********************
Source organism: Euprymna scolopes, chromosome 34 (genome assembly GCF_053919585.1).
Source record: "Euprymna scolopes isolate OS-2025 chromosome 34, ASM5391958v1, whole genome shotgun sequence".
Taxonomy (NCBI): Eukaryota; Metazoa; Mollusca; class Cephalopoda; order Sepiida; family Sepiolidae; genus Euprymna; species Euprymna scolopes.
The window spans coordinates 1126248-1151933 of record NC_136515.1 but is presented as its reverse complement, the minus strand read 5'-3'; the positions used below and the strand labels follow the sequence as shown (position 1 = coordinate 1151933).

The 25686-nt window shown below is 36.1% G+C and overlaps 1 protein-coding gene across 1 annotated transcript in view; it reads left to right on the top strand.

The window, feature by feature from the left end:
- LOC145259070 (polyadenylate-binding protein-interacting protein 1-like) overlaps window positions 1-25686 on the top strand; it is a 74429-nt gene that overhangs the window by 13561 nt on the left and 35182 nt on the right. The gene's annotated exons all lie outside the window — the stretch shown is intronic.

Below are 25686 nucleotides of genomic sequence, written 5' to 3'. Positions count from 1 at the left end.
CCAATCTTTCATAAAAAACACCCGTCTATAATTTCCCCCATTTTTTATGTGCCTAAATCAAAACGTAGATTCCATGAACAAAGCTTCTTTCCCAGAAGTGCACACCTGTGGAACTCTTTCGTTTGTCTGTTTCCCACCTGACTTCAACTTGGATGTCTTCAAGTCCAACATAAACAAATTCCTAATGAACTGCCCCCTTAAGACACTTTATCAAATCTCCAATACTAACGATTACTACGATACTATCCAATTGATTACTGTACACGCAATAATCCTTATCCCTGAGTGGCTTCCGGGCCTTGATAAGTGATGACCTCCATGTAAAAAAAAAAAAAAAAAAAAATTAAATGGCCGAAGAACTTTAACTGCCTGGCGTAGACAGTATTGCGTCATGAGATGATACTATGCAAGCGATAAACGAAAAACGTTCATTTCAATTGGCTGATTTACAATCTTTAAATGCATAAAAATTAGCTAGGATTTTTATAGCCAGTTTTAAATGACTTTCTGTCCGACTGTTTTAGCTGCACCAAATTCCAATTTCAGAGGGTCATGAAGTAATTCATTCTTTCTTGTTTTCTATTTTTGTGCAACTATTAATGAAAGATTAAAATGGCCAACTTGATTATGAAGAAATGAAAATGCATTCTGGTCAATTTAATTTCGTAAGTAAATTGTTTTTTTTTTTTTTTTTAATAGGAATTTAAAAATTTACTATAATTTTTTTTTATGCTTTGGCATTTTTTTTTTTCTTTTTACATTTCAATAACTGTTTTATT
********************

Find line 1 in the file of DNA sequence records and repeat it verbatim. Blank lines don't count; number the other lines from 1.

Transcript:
Source organism: Euprymna scolopes, chromosome 34 (genome assembly GCF_053919585.1).